Concomitant Gleason Score ≥7 prostate cancer is an independent prognosticator for poor survival in nonmetastatic bladder cancer patients undergoing radical cystoprostatectomy.

In bladder cancer (BCa) patients undergoing radical cystoprostatectomy (RCPx), concomitant prostate cancer (PCa) is a common finding. Up to now there is no clear evidence to suggest that concomitant PCa is a predictor of outcome in these patients.

Aim of this study was to assess incidence and clinicopathologic characteristics of concomitant PCa in RCPx specimen and correlate it to survival parameters from a single-centre material over two decades.

All men who had undergone RCPx for BCa at our institution between 1994 and 2013 were included in this study. Clinicopathologic parameters for BCa and PCa were evaluated and correlated with outcome parameters. Survival analysis was performed for the subgroup of nonmetastatic organ-confined BCa to evaluate the role of concomitant Gleason Score (GS) ≥7 PCa.

Of 945 men who had undergone RCPx for BCa, concomitant PCa was present in 237 patients (25. 1 %). There was a significant increase in PCa incidence from 18. 9 to 32. 3 % between 1994 and 2013 (p = 0. 009). Concomitant PCa represented a more aggressive phenotype at the end of the study (p = 0. 037). In nonmetastatic organ-confined BCa, concomitant GS ≥7 PCa (HR 3. 09; p = 0. 0001) and age > 68 (HR 1. 80; p = 0. 0004) were independent negative predictors for overall survival.

Concomitant PCa in RCPx specimen of BCa patients is a common finding. The incidence of concomitant PCa has significantly increased within 2 decades, presenting a more aggressive phenotype. Age and in particular concomitant GS ≥7 PCa are independent prognosticators for poor survival in patients with nonmetastatic organ-confined BCa.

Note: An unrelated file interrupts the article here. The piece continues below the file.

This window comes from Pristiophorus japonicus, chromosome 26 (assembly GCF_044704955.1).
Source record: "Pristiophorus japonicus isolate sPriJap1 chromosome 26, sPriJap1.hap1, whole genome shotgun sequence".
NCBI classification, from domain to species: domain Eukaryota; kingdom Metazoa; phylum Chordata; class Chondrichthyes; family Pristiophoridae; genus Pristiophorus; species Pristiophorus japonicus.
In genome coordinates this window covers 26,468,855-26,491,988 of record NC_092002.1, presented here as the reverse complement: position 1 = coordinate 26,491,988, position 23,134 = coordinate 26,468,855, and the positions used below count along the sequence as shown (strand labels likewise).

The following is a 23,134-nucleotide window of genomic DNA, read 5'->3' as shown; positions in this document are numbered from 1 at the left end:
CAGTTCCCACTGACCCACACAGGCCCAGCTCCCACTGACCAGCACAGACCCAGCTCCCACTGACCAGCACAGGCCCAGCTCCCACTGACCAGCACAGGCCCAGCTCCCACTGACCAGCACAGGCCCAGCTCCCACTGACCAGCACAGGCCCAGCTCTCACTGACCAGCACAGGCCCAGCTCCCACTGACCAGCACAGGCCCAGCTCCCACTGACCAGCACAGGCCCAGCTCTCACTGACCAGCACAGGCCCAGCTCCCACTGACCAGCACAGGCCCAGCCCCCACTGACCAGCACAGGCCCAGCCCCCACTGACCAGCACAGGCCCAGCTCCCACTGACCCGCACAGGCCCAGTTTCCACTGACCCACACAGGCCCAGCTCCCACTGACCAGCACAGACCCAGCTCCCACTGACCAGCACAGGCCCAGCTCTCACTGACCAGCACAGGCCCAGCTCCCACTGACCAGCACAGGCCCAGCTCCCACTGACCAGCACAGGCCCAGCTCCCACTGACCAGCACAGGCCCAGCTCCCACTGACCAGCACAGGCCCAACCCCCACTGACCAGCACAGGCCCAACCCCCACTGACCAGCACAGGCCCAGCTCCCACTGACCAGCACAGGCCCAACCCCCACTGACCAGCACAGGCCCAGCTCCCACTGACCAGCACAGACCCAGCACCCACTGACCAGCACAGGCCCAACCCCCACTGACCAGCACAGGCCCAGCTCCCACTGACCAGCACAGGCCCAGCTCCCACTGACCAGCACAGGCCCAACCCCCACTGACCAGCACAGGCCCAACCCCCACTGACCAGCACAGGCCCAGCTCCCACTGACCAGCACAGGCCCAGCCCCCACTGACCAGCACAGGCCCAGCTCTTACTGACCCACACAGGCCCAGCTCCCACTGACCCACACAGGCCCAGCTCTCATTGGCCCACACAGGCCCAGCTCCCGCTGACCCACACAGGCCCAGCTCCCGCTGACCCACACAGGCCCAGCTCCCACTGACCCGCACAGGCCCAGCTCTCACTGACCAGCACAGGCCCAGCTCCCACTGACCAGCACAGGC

International urology and nephrology. 2015 Sep 16 [Epub ahead of print]

Christian Thomas, Alexander Giesswein, Michael Hainz, Raimund Stein, Peter Rubenwolf, Frederik C Roos, Andreas Neisius, Sebastian Nestler, Christian Hampel, Wolfgang Jäger, Christoph Wiesner, Joachim W Thüroff

Department of Urology, University of Mainz, Langenbeckstrasse 1, 55131, Mainz, Germany.  Department of Urology, University of Mainz, Langenbeckstrasse 1, 55131, Mainz, Germany. , Department of Pathology, University of Mainz, Mainz, Germany. , Department of Urology, University of Mainz, Langenbeckstrasse 1, 55131, Mainz, Germany. , Department of Urology, University of Mainz, Langenbeckstrasse 1, 55131, Mainz, Germany. , Department of Urology, University of Mainz, Langenbeckstrasse 1, 55131, Mainz, Germany. , Department of Urology, University of Mainz, Langenbeckstrasse 1, 55131, Mainz, Germany. , Department of Urology, University of Mainz, Langenbeckstrasse 1, 55131, Mainz, Germany. , Department of Urology, University of Mainz, Langenbeckstrasse 1, 55131, Mainz, Germany. , Department of Urology, University of Mainz, Langenbeckstrasse 1, 55131, Mainz, Germany. , Department of Urology, University of Mainz, Langenbeckstrasse 1, 55131, Mainz, Germany. , Department of Urology, University of Mainz, Langenbeckstrasse 1, 55131, Mainz, Germany.

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